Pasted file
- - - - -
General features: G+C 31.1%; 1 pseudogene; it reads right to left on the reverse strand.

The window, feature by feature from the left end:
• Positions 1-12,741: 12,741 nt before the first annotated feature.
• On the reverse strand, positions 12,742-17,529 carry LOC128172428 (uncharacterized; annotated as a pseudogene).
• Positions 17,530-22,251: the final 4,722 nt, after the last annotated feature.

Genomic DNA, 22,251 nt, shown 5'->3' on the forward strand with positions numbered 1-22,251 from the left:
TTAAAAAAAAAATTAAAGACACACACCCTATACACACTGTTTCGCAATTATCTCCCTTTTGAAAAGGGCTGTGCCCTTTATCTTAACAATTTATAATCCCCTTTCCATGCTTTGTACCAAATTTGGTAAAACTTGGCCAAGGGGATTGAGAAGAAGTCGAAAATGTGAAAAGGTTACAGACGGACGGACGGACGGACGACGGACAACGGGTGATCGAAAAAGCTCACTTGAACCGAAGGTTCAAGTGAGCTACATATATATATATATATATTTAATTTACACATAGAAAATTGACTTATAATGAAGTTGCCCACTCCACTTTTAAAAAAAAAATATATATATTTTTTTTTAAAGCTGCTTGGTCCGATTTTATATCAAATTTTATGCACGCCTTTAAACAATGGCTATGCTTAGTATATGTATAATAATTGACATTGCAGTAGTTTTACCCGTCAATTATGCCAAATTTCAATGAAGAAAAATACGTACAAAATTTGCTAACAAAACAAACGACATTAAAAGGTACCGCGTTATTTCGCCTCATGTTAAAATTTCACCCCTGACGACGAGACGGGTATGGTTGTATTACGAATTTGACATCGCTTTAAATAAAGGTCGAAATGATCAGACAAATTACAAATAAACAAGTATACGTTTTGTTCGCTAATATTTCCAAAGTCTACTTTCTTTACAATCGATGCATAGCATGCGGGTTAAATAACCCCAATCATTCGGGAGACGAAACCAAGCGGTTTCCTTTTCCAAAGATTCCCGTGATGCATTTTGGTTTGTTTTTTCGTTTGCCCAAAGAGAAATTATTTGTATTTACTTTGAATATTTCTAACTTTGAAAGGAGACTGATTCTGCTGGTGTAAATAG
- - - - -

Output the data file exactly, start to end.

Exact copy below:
General features: G+C 31.1%; 1 pseudogene; it reads right to left on the reverse strand.

The window, feature by feature from the left end:
• Positions 1-12,741: 12,741 nt before the first annotated feature.
• On the reverse strand, positions 12,742-17,529 carry LOC128172428 (uncharacterized; annotated as a pseudogene).
• Positions 17,530-22,251: the final 4,722 nt, after the last annotated feature.

Genomic DNA, 22,251 nt, shown 5'->3' on the forward strand with positions numbered 1-22,251 from the left:
TTAAAAAAAAAATTAAAGACACACACCCTATACACACTGTTTCGCAATTATCTCCCTTTTGAAAAGGGCTGTGCCCTTTATCTTAACAATTTATAATCCCCTTTCCATGCTTTGTACCAAATTTGGTAAAACTTGGCCAAGGGGATTGAGAAGAAGTCGAAAATGTGAAAAGGTTACAGACGGACGGACGGACGGACGACGGACAACGGGTGATCGAAAAAGCTCACTTGAACCGAAGGTTCAAGTGAGCTACATATATATATATATATATTTAATTTACACATAGAAAATTGACTTATAATGAAGTTGCCCACTCCACTTTTAAAAAAAAAATATATATATTTTTTTTTAAAGCTGCTTGGTCCGATTTTATATCAAATTTTATGCACGCCTTTAAACAATGGCTATGCTTAGTATATGTATAATAATTGACATTGCAGTAGTTTTACCCGTCAATTATGCCAAATTTCAATGAAGAAAAATACGTACAAAATTTGCTAACAAAACAAACGACATTAAAAGGTACCGCGTTATTTCGCCTCATGTTAAAATTTCACCCCTGACGACGAGACGGGTATGGTTGTATTACGAATTTGACATCGCTTTAAATAAAGGTCGAAATGATCAGACAAATTACAAATAAACAAGTATACGTTTTGTTCGCTAATATTTCCAAAGTCTACTTTCTTTACAATCGATGCATAGCATGCGGGTTAAATAACCCCAATCATTCGGGAGACGAAACCAAGCGGTTTCCTTTTCCAAAGATTCCCGTGATGCATTTTGGTTTGTTTTTTCGTTTGCCCAAAGAGAAATTATTTGTATTTACTTTGAATATTTCTAACTTTGAAAGGAGACTGATTCTGCTGGTGTAAATAG